Thomas B. A. Senior, professor emeritus of Electrical Engineering and Computer Science, passed away peacefully November 24th at the age of 89.
Professor Senior was a devoted member of the department for 41 years as an active faculty member, and another 19 as an emeritus faculty. He was known for his fundamental contributions to electromagnetic and acoustic scattering, for his remarkable legacy of service and leadership to the department and professional community, and for his excellence as an educator.
Born June 26, 1928 in Yorkshire, England, Professor Senior received his MSc and PhD degrees in Applied Mathematics from Manchester and Cambridge Universities in 1950 and 1954, respectively.
He joined the University of Michigan in 1957 as a researcher at the famed Willow Run Laboratories. He was specifically recruited by Kip Siegel for his experience detecting V2 missiles, first launched in WWII.
Professor Senior's research turned to the detection of stealth aircraft in the 1960’s. Working in the days before computers, he created many of the analytical tools needed to predict how radar cross section reduction can be accomplished using shaping and radar-absorbing materials. His research directly impacted the design of stealth aircraft in the U.S.
During the 1970s, Senior and his group were the first to recognize how large wind turbines can cause interference to electromagnetic systems, such as televisions. He developed procedures that are now part of all environmental assessments of wind turbines.
During his career, Prof. Senior authored or co-authored three books. The first, Electromagnetic and Acoustic Scattering by Simple Shapes, was a foundational work that emerged from Willow Run research on the radar detection of aircraft and missiles. The other two were Mathematical Methods in Electrical Engineering and Approximate Boundary Conditions in Electromagnetics. He also authored more than 250 refereed journal articles.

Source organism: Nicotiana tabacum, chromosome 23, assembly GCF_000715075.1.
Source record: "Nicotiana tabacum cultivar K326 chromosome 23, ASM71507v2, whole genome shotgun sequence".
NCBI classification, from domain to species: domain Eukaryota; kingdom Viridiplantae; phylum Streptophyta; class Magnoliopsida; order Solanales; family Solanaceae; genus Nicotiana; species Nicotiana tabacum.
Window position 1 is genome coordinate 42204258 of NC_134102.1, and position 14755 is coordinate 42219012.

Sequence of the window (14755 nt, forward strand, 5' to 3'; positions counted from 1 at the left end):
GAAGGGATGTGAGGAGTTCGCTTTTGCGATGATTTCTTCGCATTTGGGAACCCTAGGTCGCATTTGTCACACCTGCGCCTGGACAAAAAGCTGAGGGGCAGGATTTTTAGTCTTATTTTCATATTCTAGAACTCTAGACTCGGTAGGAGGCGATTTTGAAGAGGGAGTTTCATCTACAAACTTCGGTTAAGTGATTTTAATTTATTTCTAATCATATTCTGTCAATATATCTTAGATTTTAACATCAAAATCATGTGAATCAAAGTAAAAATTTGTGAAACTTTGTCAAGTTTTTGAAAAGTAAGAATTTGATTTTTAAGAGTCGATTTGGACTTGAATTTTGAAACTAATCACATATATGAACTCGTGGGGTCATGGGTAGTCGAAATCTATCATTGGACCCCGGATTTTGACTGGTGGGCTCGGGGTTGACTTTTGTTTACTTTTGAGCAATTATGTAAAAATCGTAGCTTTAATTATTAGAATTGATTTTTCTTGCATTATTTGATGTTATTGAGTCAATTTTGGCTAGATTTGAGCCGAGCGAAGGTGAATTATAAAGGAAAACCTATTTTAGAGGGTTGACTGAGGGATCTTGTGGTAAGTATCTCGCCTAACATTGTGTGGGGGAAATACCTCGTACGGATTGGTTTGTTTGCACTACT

But research was only part of the legacy of Professor Senior. His contributions to the department and profession, and his devotion to his students, are equally remarkable.
Professor Senior served as Acting Chair for the EECS Department in 1987; Associate Chair for Academic Affairs from 1988 to 1998; Associate Chair of the former Electrical Science and Engineering Division, from 1984 to 1998; and as Director of the Radiation Laboratory (RADLAB) from 1974 to 1987, and Associate Director from 1962-74.
Fawwaz Ulaby, Emmett Leith Distinguished University Professor who succeeded Senior as Director of the RADLAB, said:
Tom Senior was a prince of a man: superb teacher, impressive scholar, and dedicated administrator. He will certainly be missed.
Kamal Sarabandi, Rufus S. Teesdale Professor of Engineering and current Director of the RADLAB, stated:
Professor Senior was an icon at the Radiation Laboratory of the University of Michigan and in the Electromagnetic Community at large. He was an excellent teacher, mentor and a scholar par excellence. I will certainly miss our enlightening discussions and his enthusiasm for science.
Prof. Senior directed the RADLAB at a time when military research, especially classified research, on campus was a target for student activists. In 1983, 26 students staged the first of several lab sit-ins in protest of the university’s involvement in military research. Called the Progressive Student Network, the members managed to slow operations in Senior’s group for several days. A counter-protest group, naming themselves the Nuclear Saints of America, eventually converged on the lab as well, intent on resuming its research activities uninterrupted and “cleansing the lab from evil forces.”